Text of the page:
- The US Department of Health and Human Services just announced a partnership with large pharmacy chains to distribute an eventual COVID-19 vaccine.
- The list of chain pharmacies includes CVS, Costco, Walmart, Rite Aid, Publix, Walgreens and Kroger.
- There is not currently an approved vaccine for the new coronavirus. Pfizer this week said its experimental COVID-19 vaccine was found to be 90% effective and will seek an emergency use authorization from the FDA.
- The US must develop plans to distribute and administer the drug to all Americans once a vaccine is approved.
- Visit Business Insider's homepage for more stories.
Americans will be able to get a COVID-19 vaccine — once one is available — at a nearby Costco.
The US Department of Health and Human Services announced a partnership with independent and large pharmacy chains to increase access to an impending coronavirus vaccine. HHS said the partnership covers 60% of all pharmacies within the US, Puerto Rico, and the Virgin Islands.
The list of chain pharmacies includes CVS, Costco, Walmart, Rite Aid, Publix, Walgreens and Kroger. Pharmacists, pharmacy interns, and pharmacy technicians will provide vaccines within these grocery stores.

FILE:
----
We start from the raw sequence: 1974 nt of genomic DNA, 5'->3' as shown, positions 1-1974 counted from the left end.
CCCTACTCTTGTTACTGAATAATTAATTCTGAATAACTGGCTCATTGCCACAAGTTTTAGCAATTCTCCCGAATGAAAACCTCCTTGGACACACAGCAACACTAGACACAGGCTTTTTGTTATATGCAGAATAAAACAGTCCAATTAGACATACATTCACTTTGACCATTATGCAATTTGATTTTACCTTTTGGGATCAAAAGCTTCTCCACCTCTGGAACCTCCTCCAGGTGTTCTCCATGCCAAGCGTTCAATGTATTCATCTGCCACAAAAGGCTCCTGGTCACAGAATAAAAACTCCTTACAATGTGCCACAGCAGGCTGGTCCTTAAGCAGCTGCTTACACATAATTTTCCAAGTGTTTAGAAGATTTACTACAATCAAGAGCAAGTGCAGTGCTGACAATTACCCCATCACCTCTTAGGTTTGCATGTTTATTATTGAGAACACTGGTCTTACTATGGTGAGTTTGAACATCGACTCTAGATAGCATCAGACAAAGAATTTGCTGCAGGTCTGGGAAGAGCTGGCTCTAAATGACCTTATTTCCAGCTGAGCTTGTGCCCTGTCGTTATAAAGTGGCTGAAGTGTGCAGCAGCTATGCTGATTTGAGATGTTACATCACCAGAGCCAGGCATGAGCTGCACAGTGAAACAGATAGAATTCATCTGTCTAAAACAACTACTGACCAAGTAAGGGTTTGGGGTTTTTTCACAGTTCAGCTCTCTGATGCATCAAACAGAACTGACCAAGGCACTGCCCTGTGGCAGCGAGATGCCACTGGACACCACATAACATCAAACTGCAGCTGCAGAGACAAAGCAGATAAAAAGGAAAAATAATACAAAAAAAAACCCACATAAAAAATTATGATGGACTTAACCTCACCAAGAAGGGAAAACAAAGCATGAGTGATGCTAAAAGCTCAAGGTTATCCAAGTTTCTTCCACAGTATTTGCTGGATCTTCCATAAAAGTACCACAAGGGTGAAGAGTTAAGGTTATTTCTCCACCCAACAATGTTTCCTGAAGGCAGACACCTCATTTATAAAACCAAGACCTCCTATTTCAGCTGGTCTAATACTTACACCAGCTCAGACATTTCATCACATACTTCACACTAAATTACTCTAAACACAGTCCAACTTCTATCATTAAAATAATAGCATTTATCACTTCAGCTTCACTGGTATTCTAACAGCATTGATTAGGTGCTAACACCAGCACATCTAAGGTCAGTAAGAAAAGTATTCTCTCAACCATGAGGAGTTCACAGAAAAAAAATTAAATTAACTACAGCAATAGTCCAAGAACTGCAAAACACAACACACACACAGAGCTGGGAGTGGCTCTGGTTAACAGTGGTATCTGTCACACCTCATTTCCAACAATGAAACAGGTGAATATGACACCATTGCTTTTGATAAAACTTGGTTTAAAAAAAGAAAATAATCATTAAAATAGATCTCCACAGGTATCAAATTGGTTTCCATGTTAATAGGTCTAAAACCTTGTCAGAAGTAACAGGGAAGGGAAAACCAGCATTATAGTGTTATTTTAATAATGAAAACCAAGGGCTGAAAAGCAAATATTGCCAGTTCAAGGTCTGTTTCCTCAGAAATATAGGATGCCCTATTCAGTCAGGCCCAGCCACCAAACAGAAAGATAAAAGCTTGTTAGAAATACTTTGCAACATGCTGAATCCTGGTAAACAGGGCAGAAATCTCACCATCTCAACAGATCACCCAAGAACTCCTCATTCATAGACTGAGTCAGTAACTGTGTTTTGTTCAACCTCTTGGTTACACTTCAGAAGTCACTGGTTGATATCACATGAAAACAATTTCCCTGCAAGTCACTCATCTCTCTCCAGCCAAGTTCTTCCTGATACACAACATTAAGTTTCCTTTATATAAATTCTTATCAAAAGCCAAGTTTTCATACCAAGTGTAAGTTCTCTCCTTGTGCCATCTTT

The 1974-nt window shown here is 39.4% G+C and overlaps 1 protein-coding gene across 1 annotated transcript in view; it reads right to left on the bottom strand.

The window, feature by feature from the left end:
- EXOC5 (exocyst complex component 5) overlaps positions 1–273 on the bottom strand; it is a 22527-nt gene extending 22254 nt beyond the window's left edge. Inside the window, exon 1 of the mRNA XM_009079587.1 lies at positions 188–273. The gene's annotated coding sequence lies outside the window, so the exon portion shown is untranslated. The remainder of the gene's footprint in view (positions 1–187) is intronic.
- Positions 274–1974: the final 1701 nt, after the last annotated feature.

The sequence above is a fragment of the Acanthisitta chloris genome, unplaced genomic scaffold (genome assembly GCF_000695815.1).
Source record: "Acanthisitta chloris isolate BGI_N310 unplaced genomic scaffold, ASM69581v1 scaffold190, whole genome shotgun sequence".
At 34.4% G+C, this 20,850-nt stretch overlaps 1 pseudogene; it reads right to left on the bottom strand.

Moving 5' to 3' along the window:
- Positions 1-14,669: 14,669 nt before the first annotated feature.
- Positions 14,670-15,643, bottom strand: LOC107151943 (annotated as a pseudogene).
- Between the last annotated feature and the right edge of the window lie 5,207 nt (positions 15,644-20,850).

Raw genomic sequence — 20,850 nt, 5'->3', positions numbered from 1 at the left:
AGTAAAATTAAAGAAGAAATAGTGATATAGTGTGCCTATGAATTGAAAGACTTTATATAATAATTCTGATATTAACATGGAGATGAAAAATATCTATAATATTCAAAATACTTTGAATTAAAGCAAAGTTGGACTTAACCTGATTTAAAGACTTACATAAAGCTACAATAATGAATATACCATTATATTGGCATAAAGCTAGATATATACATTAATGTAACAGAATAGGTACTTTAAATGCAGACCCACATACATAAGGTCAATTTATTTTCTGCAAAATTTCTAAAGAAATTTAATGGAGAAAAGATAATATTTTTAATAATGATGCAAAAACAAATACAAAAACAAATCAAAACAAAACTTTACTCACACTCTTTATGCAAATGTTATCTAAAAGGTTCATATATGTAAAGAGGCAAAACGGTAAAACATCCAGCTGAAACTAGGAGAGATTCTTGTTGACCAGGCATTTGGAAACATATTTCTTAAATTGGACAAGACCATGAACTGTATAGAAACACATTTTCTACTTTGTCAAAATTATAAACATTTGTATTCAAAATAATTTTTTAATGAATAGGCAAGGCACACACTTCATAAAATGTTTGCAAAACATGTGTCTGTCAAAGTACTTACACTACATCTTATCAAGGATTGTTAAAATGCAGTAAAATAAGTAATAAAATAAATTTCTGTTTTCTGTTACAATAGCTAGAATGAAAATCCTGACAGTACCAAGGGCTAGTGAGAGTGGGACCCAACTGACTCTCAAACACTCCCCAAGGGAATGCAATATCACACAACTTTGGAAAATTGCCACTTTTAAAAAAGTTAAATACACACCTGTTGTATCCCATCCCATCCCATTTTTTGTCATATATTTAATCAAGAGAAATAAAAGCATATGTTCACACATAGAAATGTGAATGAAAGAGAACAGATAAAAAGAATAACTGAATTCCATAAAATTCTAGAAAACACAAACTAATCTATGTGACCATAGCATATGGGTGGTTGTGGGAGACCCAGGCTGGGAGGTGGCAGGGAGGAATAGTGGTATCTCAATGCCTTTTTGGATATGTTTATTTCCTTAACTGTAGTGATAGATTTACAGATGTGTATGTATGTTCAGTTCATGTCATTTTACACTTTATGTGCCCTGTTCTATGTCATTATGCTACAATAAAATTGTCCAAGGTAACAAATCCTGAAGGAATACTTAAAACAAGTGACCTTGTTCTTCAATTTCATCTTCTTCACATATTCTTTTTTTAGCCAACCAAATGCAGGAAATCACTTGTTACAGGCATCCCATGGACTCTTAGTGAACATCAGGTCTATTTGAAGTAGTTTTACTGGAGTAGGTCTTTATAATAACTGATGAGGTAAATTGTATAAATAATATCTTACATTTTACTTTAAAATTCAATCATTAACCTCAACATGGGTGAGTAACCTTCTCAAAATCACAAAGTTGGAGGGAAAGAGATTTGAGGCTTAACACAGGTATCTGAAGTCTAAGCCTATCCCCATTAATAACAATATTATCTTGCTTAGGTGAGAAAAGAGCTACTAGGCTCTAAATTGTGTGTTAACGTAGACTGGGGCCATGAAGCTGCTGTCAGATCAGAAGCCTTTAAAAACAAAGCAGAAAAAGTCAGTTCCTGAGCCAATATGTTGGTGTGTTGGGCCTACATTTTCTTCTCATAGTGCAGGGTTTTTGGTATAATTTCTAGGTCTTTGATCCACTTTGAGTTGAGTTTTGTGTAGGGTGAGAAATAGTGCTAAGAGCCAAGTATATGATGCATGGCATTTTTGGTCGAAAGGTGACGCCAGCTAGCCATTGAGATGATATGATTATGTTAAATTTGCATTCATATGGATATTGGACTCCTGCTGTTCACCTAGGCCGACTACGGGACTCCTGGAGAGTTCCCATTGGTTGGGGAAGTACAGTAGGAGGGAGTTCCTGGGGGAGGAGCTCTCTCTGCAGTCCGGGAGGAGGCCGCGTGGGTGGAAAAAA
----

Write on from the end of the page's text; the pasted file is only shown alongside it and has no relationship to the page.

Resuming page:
"The vast majority of Americans live within five miles of a pharmacy, and our new agreement with pharmacy partners across America is a critical step toward making sure all Americans have access to safe and effective COVID-19 vaccines when they are available," HHS Secretary Alex Azar stated in a release.
Read more: We just got our first evidence that a coronavirus vaccine works. Here's everything we know about the race for a vaccine and when you might be able to get a shot.
There is not currently a vaccine for the new coronavirus. The World Health Organization estimates there are 241 ongoing projects to develop a vaccine. US drugmaker Pfizer said on November 9 its drug was more than 90% effective in preventing COVID-19, based on an initial study that has not been peer-reviewed.
The US said the first 100 million doses of a vaccine from Pfizer and German biotech firm BioNTech SE will be free of charge. Seniors and other people covered by Medicare will not pay for the drug, the Centers for Medicare and Medicaid Services said Medicare said.
The country must develop a plan to distribute vaccines. Non-profit ProPublica reported most states are not ready to distribute the vaccine to all residents. Pfizer's drug requires two shots given three weeks apart, requiring double the storage and distribution resources. Senior Trump administration officials say President Trump's refusal to help President-elect Joe Biden's transition will slow down a vaccine rollout, The Daily Beast reported.
Read more: Pfizer's top scientist tells us the pharma giant is already thinking about a new version of its coronavirus vaccine for 2021 that can overcome one of its biggest limitations
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